Wednesday, November 04, 2009


It's frustrating to work in a place where no one understands police work. It's one thing to be blissfully unaware of things that don't affect you. I'm blissfully unaware of lots of things that don't affect me, but I don't inflict my lack of insight on people who care about such things.

The educators have their job to do and I have mine. What I find particularly frustrating is when someone asks me to get involved in something then fails to bring me up-to-date immediately when the situation changes. In short, if you report something stolen and ask me to work the case, and shortly thereafter that property is recovered, I'd really like to know about it. Immediately. That's kind of important. I'd also like to interview the person who recovered it while they're holding it in their hot little hands.


I love my job, but sometimes these people frustrate the hell out of me.


Pamela Zydel said...

Yes, recovered stolen property would be good knowledge to have. Duh. Where is common sense? Must've left with respect, eh?

I feel for you; my brother is a Police Officer and he tells me stories that makes my hair curl.

Stay strong, we need good men like you and my brother!

Rivrdog said...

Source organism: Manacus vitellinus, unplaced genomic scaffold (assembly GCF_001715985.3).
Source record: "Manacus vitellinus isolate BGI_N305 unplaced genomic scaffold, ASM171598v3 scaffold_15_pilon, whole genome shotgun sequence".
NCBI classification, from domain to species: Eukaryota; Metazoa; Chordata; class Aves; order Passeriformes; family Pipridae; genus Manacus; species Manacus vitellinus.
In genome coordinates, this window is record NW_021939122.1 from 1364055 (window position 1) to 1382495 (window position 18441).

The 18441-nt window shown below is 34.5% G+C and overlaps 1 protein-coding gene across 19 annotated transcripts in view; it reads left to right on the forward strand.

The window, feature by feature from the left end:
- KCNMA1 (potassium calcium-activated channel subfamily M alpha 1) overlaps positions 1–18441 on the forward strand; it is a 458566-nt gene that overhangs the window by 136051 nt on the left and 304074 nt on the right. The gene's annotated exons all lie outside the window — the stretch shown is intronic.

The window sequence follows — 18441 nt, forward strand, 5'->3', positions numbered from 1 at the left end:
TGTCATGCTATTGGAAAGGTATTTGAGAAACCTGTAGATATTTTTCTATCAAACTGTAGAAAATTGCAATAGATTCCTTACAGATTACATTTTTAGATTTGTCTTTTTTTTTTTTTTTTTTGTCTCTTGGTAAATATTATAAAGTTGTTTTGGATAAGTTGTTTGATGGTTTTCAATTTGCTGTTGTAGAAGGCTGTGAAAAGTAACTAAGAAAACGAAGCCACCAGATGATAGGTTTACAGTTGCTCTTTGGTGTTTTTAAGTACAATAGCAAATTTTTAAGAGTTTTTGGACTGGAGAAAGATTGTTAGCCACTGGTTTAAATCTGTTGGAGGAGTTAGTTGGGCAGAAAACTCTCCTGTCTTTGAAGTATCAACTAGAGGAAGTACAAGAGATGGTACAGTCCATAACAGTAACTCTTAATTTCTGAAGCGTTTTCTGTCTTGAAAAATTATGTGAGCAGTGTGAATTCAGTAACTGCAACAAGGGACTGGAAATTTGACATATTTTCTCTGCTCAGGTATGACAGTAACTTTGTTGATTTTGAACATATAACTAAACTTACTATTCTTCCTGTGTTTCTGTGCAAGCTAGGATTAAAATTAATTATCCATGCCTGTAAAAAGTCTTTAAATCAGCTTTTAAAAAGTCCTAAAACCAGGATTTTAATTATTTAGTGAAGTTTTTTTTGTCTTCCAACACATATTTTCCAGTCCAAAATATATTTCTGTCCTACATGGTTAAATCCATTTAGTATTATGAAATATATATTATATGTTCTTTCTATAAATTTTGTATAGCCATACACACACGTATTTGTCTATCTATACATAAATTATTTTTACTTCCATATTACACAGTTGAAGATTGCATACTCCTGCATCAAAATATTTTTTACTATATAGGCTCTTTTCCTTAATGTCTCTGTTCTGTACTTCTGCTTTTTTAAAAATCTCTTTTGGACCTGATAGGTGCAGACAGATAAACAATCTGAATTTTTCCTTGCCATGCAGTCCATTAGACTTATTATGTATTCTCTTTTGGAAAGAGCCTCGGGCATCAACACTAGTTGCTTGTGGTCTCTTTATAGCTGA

When I worked as the Enforcement officer for Juvenile Court, the lack of attention to reality was epic.

It was ALWAYS about what sort of emotions ran around in Junior's twisted brain, and NEVER about M/O, previous record, gang associations, etc.

Just for grins, I used to sit in on the Brown Bag lunch seminars these Juvenile Court "professionals" held. The FIRST thing I observed was that there were two standards for female miscreants and males, despite the well-known fact that without the support of the female gang members, most of the juve male gangs would collapse.

The SECOND thing I observed was that the juve judges were almost always volunteers who stayed in that branch for years, sometimes an entire career. That sort of specialization absolutely ruins the quality of justice dispensed in those courts.

For a cop, the hardest detail to work was and is Juveniles.

My hat's always off to any who do well at that detail. I didn't, and I had to pull a lot of strings to get out after 6 months and go back to District Patrol.

James said...

It is true of many professions. I repair high tech medical machinery for a living. It is truly frightening how highly educated people can have no clue about the machinery they are supposed to be running. About 1/2 of the calls I get are the result of ignorance/operator error, and these machines are directly concerned with keeping people alive.
What is even more fun is when a machine breaks or the operator can't figure out how to run it, they will either hide it in the store room and not tell anyone, or simply hang a sign on it saying "broken". It is impossible for me to fix a machine that I don't know is broken. It is difficult to know where to start troubleshooting with out at least some hint of where to look.
Of course., after they have parked a few machines without telling anyone, I will get an emergency call saying they don't have enough machines for te patients.
This what we call job security.